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The COVid-19 pandemic through the eyes of pediatric nurses: A qualitative study

Published:November 07, 2022DOI:https://doi.org/10.1016/j.pedn.2022.09.015

      Highlights

      • Descriptive, qualitative study of SPN members (n = 231)
      • First year of the COVid-19 pandemic
      • 7 themes: Unique experience, visitor restrictions, knowledge, PPE, Fear, Pride, Profession at risk

      Abstract

      Purpose

      This study explored pediatric nurses' lived experiences during the first calendar year (2020) of the COVid-19 pandemic.

      Design and methods

      An electronic survey used an exploratory-descriptive qualitative approach to gather data from 231 pediatric nurses working in a variety of settings across the United States. The survey consisted of seven open-ended questions to capture participants' experiences in the workplace. Thematic analysis was conducted to identify themes and associated subthemes.

      Results

      Seven themes emerged: Unique Aspects of COVid-19 in the Pediatric Population; Visitor Restrictions and Isolation Increased Stress; Navigating Changing Knowledge and Misinformation; Personal Protective Equipment Challenges; Living in Fear; Pride in the Profession; and Profession at Risk.

      Conclusions

      Pediatric nurses working in the initial year of the COVid-19 pandemic faced numerous challenges consistent with those shared by the profession at large in addition to some unique to their patient population. Of greatest concern is the dismay many participants conveyed in their perception of administrative and public support and in their flagging commitment to the profession.

      Practice implications

      This study highlights the need for nurse self-care, cultural reform in healthcare settings to engage front line providers in decision making, and proactive strategies to recruit and retain professional nurses.

      Keywords

      Introduction and Background

      The Year of the Nurse 2020 posed unprecedented challenges for the caring profession worldwide. Nurses cared for critically ill patients amid a scarcity of supplies that compromised safety of nurses and patients alike. The COVid-19 pandemic was and is a universal phenomenon that has affected patient populations differently. Nurses caring for children had experiences distinct from those caring for adult patients (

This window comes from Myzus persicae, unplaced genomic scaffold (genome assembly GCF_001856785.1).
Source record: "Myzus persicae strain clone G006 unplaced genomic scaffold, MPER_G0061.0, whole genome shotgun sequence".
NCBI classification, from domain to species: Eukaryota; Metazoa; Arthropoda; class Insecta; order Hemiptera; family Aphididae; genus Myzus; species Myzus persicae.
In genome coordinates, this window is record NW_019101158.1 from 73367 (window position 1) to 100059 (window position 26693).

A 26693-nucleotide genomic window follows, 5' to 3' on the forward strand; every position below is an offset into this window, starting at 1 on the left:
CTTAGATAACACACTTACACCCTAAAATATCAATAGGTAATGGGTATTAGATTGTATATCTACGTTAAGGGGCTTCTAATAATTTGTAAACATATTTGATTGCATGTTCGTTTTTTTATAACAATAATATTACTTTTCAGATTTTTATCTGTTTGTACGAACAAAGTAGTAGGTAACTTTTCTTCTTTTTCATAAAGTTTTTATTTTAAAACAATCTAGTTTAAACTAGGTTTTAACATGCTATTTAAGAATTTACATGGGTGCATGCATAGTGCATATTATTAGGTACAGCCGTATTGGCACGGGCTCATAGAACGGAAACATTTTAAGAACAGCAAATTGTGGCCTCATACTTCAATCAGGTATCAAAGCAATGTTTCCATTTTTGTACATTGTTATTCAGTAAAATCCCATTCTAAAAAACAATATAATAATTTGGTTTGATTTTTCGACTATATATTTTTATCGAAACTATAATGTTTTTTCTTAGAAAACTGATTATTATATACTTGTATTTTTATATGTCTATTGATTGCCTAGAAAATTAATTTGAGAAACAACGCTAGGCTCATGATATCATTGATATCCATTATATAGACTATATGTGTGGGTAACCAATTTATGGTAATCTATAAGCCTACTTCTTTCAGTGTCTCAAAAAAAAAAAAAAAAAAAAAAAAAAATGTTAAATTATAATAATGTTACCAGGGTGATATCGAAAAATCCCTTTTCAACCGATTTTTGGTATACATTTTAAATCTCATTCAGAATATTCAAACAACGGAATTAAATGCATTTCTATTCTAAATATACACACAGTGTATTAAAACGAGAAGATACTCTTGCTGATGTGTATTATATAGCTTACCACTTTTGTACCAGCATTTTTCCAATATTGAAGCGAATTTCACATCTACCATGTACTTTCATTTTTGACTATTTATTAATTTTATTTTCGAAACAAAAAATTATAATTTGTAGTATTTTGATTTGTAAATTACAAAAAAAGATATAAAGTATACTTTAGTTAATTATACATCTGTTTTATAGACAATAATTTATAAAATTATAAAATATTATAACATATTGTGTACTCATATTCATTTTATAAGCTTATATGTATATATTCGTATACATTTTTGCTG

• Lulgiaraj D.
      • Hubner T.
      • Radzinski N.
      • Hopkins U.
      Everyone is someone’s child: The experiences of pediatric nurses caring for adult covid 19 patients.
      ). This project sought to capture and describe that experience.
      Presentation of COVid-19 in children was relatively mild during the initial wave of the pandemic in 2020 (;
      • Jackson W.M.
      • Price J.C.
      • Eisler L.
      • Sun L.S.
      • Lee J.J.
      COVID-19 in pediatric patients: A systematic review.
      ;
      • Khan M.
      • Dang L.
      • Singh H.
      • Dalrymple A.
      • Miller A.
      • Tanios A.
      Spectrum of SARS-CoV-2-related clinical syndromes in children: a year in the life.
      ;
      • Rubenstein S.
      • Grew E.
      • Clouser K.
      • Kwok A.
      • Veerapandiyan A.
      • Kornitzer J.
      • Ming X.
      COVID-19 in pediatric inpatients: A multi-center observational study of factors associated with negative short-term outcomes.
      ) with more severe illness seen in older children, those with higher BMI, and those with underlying conditions (
      • Elwell S.
      • Alfonsi L.
      • Lietzke L.
      • Thomas J.
      The response of a pediatric ED to COVID-19.
      ;
      • Guzman B.V.
      • Elbel B.
      • Jay M.
      • Messito M.J.
      • Curado S.
      Age-dependent association of obesity with COVID-19 severity in paediatric patients.
      ;
      • Rubenstein S.
      • Grew E.
      • Clouser K.
      • Kwok A.
      • Veerapandiyan A.
      • Kornitzer J.
      • Ming X.
      COVID-19 in pediatric inpatients: A multi-center observational study of factors associated with negative short-term outcomes.
      ). Regardless, pediatric clinicians have reported burnout (
      • Moerdler S.
      • Steinberg D.M.
      • Jin Z.
      • Cole P.D.
      • Kesselheim J.
      • Levy M.R.
      • Rosenthal S.L.
      Provider and staff crisis well-being associated with trust in leadership and baseline burnout.
      ), fear of exposure, anxiety, and depression (
      • Silistre E.S.
      • Hatipoglu H.U.
      • Yesilbas O.
      • Gurbuz F.S.
      • Ozturk E.
      • Yalcinkaya A.
      Investigating the psychological impact of COVID-19 on healthcare workers in the intensive care unit.
      ;
      • Sinsky C.A.
      • Brown M.J.
      • Stillman M.L.
      CoVID-related stress and work intentions in a sample of US healthcare workers.
      ), moral distress (
      • Elwell S.
      • Alfonsi L.
      • Lietzke L.
      • Thomas J.
      The response of a pediatric ED to COVID-19.
      ), a sense of being undervalued by their organization (
      • Kase S.M.
      • Gribben J.L.
      • Guttmann K.F.
      • Waldman E.D.
      • Weintraub A.S.
      Compassion fatigue, burnout, and compassion satisfaction in pediatric subspecialists during the SARS-CoV-2 pandemic.
      ), and an intent to decrease work hours (
      • Sinsky C.A.
      • Brown M.J.
      • Stillman M.L.
      CoVID-related stress and work intentions in a sample of US healthcare workers.